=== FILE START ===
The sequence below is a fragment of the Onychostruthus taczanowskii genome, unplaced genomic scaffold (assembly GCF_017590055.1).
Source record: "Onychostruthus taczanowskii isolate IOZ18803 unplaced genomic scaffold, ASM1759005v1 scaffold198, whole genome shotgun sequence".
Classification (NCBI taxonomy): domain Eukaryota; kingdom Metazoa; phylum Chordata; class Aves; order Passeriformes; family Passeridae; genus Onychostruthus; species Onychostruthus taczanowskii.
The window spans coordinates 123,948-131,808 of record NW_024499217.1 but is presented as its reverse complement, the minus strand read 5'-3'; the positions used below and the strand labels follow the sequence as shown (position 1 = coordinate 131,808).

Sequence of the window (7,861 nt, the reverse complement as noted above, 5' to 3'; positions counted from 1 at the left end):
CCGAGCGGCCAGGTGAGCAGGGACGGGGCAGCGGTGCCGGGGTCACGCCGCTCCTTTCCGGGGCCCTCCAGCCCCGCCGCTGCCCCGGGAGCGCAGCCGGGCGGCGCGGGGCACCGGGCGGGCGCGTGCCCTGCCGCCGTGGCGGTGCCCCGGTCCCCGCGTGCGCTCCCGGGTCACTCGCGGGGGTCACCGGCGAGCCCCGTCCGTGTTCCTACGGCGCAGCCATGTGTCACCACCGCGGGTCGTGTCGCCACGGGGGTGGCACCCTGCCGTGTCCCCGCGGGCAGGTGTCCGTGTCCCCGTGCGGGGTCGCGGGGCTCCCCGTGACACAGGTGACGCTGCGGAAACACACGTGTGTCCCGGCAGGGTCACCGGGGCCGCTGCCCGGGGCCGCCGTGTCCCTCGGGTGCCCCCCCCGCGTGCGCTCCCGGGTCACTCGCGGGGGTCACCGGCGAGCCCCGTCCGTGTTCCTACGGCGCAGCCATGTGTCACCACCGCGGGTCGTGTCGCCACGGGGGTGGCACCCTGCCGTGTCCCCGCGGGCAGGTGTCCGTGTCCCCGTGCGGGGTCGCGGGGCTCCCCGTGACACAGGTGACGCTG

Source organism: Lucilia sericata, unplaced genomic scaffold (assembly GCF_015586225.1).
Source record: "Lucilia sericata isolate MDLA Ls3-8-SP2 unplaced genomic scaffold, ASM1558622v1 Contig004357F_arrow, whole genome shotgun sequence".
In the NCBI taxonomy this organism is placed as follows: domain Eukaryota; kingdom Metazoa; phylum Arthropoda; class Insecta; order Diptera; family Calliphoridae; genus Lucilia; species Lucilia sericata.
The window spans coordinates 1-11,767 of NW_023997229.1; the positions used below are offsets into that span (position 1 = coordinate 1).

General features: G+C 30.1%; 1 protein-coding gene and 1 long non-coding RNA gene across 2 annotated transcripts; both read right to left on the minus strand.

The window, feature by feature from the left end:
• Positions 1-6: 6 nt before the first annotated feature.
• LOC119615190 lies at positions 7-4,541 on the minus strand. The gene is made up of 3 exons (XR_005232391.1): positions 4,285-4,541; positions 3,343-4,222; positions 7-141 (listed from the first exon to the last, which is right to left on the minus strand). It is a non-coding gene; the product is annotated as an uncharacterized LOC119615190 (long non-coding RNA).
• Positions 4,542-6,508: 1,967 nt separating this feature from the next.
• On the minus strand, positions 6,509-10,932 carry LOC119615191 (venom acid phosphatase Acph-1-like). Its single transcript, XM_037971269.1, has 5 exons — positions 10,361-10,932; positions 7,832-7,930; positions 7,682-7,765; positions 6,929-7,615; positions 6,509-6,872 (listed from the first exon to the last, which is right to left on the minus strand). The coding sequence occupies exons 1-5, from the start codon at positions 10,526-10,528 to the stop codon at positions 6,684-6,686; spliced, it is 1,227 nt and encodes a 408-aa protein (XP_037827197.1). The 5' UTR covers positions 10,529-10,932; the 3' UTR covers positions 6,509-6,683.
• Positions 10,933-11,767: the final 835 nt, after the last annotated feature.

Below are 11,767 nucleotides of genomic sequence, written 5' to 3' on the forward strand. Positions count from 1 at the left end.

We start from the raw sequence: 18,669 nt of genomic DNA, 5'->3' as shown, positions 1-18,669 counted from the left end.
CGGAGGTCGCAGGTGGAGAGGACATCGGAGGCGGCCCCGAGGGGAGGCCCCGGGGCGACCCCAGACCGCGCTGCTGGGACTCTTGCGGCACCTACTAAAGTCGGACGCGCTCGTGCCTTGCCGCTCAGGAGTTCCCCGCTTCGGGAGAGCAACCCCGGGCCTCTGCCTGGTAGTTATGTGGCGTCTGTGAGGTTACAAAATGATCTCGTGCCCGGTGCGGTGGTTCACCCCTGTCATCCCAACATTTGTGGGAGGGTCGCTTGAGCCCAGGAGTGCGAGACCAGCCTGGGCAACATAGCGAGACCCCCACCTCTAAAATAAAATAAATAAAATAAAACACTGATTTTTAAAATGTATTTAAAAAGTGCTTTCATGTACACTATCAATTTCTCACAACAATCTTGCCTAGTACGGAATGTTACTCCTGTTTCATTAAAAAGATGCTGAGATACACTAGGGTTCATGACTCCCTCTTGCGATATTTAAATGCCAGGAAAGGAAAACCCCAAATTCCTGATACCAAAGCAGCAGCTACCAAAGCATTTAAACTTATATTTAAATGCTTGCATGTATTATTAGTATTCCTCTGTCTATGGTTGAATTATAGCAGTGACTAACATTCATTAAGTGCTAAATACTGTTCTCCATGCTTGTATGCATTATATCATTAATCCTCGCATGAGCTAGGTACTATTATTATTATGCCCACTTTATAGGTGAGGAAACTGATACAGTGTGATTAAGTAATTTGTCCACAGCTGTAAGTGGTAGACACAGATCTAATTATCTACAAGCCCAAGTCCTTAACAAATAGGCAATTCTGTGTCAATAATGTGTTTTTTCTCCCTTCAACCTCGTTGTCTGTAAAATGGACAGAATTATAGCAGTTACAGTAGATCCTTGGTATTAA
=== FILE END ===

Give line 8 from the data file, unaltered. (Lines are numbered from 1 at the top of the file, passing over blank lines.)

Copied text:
Source record: "Lucilia sericata isolate MDLA Ls3-8-SP2 unplaced genomic scaffold, ASM1558622v1 Contig004357F_arrow, whole genome shotgun sequence".